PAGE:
Ashes Cricket 2009 Review


Ashes Cricket 2009 Review

As England and Australia currently battle it out in the Ashes series overseas, cricket fans will soon be able to step up to the crease with Ashes Cricket 2009. Cricket games definitely are few and far between (in fact if memory serves me right, the last one we saw was back in 2007). This time Codemasters have teamed up with Transmission Games once again and updated their successful Ricky Ponting / Brian Lara franchise.

As the name suggests, the game includes fully licensed versions of the English and Australian international cricket teams, each complete with a 23 man-squad of recognisable faces. However Ashes Cricket 2009 also includes other cricketing nations with New Zealand, India, Pakistan, South Africa, Ireland, Sri Lanka, West Indies, Zimbabwe, Bangladesh, Kenya and Ireland. The game also includes a selection of “all-star” type teams and the ability to customise your own squad of players with a team editor.

When you first start the game, you get to select your preferred country that allocates you a matching theme and your default starting team. For example South Africa gives you a green and yellow menu setup, or New Zealand gives you black and grey visuals. For my first game, I thought a one-day international match of NZ vs. Australia would be perfect for a nail-biting, rivalry driven encounter. After winning the toss, I decided to bowl / field first… but it soon dawned on me that I had no idea what I was doing. After various no-balls, dropped catches and getting smacked around the field for 14 in one over, I decided that the tutorial should be my first port of call.

This certainly isn’t a fault in the game though. Quite the opposite, purely because the amount of detail in Ashes Cricket 2009 truly is outstanding. Players will need to take in a huge amount of information to master the controls, but once perfected the experience will run on instincts. The tutorials are well categorised and will let you pick up all of the techniques from bowling, batting and fielding one by one. After around 30 minutes of running through them, I was ready to enter the MCG again to give those Aussies a better run for their money.

When fielding, you have control over your team’s positioning including the out-field, slip cover and so forth. However, each fielder “formation” is set up according to your bowler and his choice of bowling style. For example, selecting a slower spin bowler might cause your out-field to come in, crowding the batsman ready for a dodgy edge. When bowling, you will have control over the pace, aim and style of ball you deliver. Using the face buttons of A, B, X and Y you can assign leg-spin or an in-swing delivery and so on depending on your bowler’s preference. Once selected, you have a limited amount of time to position where you want the ball to land using the analogue stick and assign some extra spin using the left or right triggers. Pressing the button a second time determines the quality of the delivery – press it too early and it will be off-pace or leave it too long and it will end up being a no-ball. This timing is made easier thanks to a meter bar that appears but there is a lot to remember when pitching that perfect ball. However, with practice, players will pick up the controls and it shouldn’t be long until it seems like second nature.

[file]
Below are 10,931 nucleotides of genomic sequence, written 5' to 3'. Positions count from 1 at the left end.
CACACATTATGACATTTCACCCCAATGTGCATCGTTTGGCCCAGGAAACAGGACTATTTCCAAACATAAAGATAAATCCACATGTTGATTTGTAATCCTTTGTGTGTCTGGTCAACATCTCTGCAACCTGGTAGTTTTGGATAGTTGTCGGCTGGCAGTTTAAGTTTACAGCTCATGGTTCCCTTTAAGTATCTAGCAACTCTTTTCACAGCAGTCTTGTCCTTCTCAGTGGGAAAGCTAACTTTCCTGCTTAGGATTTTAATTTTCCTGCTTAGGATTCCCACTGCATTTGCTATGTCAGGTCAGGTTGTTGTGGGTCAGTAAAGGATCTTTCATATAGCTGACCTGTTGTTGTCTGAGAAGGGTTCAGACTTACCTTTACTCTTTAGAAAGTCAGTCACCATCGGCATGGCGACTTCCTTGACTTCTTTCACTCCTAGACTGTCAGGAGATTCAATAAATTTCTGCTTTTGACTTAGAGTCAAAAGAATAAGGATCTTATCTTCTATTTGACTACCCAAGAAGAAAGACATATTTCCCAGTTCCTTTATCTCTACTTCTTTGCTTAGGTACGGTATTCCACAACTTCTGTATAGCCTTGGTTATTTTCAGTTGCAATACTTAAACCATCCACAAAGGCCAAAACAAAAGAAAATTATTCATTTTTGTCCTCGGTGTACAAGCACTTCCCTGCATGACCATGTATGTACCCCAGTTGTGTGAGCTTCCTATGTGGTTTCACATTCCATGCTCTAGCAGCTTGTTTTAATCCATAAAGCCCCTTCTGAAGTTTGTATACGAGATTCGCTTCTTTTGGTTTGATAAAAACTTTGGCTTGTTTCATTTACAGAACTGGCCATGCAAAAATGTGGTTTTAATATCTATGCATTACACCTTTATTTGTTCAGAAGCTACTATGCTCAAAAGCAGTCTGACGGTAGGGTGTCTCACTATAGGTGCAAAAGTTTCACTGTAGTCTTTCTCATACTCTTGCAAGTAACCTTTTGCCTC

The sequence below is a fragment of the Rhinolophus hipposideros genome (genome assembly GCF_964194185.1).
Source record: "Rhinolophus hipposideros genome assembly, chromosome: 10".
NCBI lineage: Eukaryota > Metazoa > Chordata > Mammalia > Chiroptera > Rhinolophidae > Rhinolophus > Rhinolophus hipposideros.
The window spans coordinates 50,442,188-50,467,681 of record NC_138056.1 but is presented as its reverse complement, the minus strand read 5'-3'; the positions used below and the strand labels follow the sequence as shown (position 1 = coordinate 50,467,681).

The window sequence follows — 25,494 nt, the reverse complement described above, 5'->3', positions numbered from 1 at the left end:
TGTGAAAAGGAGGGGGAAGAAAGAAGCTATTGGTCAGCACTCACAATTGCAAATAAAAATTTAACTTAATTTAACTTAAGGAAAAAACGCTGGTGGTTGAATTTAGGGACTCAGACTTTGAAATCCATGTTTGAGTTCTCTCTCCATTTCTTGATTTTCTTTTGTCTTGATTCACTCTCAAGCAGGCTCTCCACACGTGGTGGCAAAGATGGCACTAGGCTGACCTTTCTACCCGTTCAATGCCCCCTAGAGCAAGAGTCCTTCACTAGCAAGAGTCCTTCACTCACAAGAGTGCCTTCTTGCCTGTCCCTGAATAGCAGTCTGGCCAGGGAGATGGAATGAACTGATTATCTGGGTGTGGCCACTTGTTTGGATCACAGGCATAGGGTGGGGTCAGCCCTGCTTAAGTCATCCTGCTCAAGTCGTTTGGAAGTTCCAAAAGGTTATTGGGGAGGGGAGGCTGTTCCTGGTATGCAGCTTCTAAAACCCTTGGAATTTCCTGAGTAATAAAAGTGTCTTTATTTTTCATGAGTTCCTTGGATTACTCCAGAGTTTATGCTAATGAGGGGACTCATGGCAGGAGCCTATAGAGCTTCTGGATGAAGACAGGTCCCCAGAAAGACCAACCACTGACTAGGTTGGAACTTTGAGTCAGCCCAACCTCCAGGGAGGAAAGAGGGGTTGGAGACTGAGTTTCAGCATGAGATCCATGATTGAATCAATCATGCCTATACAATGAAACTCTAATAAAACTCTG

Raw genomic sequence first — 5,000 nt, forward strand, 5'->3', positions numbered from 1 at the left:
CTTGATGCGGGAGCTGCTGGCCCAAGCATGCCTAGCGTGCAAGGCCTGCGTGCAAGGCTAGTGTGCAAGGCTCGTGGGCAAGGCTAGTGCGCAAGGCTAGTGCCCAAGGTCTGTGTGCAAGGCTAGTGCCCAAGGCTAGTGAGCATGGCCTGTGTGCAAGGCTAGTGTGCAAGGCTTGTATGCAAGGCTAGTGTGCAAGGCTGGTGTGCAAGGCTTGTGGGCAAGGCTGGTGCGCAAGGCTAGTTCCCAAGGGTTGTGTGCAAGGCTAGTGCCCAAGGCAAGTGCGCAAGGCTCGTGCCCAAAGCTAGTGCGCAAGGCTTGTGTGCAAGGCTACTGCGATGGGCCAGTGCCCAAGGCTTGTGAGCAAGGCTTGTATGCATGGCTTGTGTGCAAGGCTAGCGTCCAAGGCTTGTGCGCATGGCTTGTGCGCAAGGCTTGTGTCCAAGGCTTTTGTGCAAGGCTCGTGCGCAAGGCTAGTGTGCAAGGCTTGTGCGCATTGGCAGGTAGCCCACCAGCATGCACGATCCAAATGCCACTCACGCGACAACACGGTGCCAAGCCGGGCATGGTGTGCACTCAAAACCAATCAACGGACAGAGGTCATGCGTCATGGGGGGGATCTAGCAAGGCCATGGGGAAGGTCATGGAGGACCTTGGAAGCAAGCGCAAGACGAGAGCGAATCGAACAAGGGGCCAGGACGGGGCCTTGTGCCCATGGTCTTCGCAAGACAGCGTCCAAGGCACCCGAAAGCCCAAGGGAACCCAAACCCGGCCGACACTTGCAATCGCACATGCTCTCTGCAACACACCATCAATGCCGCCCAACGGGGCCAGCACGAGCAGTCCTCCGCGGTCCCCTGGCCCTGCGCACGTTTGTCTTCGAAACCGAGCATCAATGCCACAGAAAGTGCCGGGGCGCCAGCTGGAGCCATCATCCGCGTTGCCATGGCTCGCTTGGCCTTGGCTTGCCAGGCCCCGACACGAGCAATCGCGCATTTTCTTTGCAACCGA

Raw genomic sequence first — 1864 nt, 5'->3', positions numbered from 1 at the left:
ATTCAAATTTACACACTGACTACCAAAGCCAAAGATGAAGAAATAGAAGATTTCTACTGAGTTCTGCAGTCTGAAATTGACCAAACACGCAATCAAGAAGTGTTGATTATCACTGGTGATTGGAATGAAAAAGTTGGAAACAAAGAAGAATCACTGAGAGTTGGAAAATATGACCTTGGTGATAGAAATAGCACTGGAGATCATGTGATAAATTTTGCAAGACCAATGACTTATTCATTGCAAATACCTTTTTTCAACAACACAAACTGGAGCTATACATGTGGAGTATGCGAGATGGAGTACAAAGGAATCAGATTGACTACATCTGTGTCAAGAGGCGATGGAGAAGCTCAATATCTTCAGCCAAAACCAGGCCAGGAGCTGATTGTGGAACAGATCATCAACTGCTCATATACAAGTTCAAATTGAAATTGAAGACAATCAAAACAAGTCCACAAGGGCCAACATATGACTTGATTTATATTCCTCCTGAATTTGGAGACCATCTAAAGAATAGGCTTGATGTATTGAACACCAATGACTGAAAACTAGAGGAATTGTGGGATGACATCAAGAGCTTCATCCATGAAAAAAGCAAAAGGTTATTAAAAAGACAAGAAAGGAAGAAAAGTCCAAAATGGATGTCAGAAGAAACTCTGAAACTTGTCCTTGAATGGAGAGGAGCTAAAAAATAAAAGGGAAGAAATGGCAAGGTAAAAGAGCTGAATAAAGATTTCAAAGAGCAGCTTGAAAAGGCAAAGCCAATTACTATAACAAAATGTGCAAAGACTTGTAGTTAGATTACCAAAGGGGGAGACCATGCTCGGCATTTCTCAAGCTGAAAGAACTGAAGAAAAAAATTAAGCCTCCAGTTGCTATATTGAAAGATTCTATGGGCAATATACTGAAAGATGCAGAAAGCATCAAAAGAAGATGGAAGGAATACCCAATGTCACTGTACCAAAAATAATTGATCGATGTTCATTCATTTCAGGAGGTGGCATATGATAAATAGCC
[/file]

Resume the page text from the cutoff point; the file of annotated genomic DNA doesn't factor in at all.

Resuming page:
Fielding on the other hand is an extremely frustrating experience. For most of the time, your fielders will run around after the ball automatically and your only main concern is choosing which end to throw the ball back for a potential run-out. But if you’re lucky enough to have a fielder in the right position to catch the ball, be prepared for many butter-finger moments. When this happens, the camera angle switches to behind the fielder and the ball is highlighted by a red coloured ring. As the ball soars towards you, the ring will change from orange to green and only by pressing the A button at the exact right moment results in a successful catch. It’s a great effect if you pull it off but if the ball is hurtling towards you at 80km/ph you seldom have enough time to even register that a catch is possible. Truthfully though, there is little more that could be done to mimic the fielding aspect of the game without simply automating everything. I found that the best technique was to wait until the ring was orange and then simply hold down the A button. And then hold your breath.